The case report demonstrates a case of a 31 years old patient referred to our outpatient endocrinology clinic for suspicion for central hypogonadism.
He had undergone a first line examination at a urology outpatient clinic for infertility. His semen analysis showed azoospermia, palpation of the testicles did nor reveal any abnormalities. Sex hormone levels were obtained where low gonadotropin (LH and FSH) levels with total testosterone level within normal range were noted.
Central hypogonadism as the possible reason for azoospermia and infertility was suspected.
On clinical examination the patient appeared well virilised, gynecomastia was not noticeable. Repeated blood samples confirmed low LH and FSH levels with total testosterone level close to the upper limit of the normal range. Free testosterone level was within normal range and so were the other pituitary hormones. Our conclusion was that the patient did not have central hypogonadism and that the low gonadotropins were a normal variant.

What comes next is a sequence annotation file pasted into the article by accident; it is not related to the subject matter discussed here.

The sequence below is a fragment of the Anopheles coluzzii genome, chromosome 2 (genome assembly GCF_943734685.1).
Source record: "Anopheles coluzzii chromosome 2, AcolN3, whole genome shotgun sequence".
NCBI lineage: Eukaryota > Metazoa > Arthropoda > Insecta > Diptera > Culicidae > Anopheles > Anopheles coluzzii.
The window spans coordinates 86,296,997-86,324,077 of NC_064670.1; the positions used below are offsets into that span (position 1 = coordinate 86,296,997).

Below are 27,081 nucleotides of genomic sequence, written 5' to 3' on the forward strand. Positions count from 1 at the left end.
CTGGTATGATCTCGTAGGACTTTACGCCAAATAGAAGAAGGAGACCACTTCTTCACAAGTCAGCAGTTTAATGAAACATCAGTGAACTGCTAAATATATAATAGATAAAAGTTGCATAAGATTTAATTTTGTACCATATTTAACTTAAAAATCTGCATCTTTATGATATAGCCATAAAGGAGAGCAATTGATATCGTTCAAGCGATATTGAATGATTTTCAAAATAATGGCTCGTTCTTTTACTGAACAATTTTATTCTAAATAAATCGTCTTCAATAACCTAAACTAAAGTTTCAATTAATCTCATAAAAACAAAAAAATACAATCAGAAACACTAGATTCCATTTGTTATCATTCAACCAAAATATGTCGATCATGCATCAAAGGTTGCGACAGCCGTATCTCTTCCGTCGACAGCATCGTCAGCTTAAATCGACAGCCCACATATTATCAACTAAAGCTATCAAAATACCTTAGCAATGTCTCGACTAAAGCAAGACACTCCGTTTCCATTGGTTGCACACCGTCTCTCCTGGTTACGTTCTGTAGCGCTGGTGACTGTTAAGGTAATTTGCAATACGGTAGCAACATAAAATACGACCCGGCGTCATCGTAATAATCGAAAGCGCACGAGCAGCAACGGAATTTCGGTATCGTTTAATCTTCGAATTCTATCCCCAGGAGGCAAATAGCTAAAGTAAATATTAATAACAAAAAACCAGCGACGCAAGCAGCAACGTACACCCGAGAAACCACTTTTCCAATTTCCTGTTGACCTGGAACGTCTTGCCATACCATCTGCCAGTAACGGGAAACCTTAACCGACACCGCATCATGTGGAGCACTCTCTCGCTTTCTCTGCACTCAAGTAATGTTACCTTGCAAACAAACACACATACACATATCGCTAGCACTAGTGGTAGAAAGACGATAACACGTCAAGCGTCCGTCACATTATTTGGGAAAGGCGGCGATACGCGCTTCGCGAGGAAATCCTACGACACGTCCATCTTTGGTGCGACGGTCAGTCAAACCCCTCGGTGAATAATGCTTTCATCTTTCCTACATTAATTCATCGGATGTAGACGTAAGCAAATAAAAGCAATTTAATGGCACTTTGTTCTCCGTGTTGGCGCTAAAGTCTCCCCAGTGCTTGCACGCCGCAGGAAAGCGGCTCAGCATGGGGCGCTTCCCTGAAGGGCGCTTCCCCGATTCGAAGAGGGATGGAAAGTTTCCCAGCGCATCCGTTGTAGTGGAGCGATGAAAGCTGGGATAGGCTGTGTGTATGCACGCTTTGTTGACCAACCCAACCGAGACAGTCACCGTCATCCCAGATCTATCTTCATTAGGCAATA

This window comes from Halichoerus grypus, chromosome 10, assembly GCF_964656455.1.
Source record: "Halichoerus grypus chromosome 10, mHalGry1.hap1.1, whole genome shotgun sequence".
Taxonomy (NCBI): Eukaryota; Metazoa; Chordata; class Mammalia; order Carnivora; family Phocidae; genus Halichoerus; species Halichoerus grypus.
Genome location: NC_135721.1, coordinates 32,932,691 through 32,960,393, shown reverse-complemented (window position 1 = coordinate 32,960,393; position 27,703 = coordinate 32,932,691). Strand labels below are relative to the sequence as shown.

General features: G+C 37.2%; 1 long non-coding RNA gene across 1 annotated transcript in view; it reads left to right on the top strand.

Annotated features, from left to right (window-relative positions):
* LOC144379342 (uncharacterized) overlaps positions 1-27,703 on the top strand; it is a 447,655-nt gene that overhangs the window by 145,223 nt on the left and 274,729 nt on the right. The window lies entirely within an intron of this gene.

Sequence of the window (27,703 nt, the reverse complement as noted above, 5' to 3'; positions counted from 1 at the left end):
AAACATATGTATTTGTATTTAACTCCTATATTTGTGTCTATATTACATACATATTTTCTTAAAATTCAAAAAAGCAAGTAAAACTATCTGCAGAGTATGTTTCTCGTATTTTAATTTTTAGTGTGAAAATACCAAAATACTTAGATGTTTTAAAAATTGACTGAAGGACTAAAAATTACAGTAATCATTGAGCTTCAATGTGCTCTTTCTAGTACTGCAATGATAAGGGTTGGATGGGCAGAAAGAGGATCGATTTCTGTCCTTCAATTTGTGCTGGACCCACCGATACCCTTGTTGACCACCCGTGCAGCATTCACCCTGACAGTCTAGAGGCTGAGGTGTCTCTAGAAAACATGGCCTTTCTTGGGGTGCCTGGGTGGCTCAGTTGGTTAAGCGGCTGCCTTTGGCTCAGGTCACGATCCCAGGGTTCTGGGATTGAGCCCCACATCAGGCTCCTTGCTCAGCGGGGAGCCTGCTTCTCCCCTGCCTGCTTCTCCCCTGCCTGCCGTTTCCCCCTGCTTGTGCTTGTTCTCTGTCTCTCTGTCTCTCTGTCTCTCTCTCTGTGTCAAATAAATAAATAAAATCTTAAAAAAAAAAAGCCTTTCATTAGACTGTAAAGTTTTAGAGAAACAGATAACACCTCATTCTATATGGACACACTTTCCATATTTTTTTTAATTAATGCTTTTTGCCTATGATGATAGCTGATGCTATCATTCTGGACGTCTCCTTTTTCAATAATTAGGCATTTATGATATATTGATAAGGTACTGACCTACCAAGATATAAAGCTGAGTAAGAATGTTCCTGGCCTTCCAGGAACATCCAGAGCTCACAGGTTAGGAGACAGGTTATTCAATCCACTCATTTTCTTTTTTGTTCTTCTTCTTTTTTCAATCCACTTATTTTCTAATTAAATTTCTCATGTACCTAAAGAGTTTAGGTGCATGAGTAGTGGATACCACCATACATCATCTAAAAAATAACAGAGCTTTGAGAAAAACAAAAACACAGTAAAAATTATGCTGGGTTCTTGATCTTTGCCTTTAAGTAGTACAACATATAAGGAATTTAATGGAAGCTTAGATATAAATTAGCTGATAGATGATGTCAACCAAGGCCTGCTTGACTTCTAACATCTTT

The patient was referred back to the urology outpatient clinic to search for the testicular reason for azoospermia. Ultrasound examination revealed a small tumor mass (1 cm in diameter) and high βHCG plasma levels were obtained. The patient underwent surgical removal of the right testicle. Histology revealed a seminoma of the testis.
LH and FSH levels increased slightly above the upper normal limit shortly after the surgery as the levels of HCG dropped. That is why we assume that paraneoplastic HCG acted as the dominant gonadotropin hormone in the patient and decreased the pituitary gonadotropin levels, while the testosterone level remained unchanged.
Conclusion: It is very important to consider testicular tumors in young patients with low LH and FSH levels, infertility and missing clinical sings of hypotestoteronemia.
Prague, Czech Republic
24 - 28 Apr 2010
European Society of Endocrinology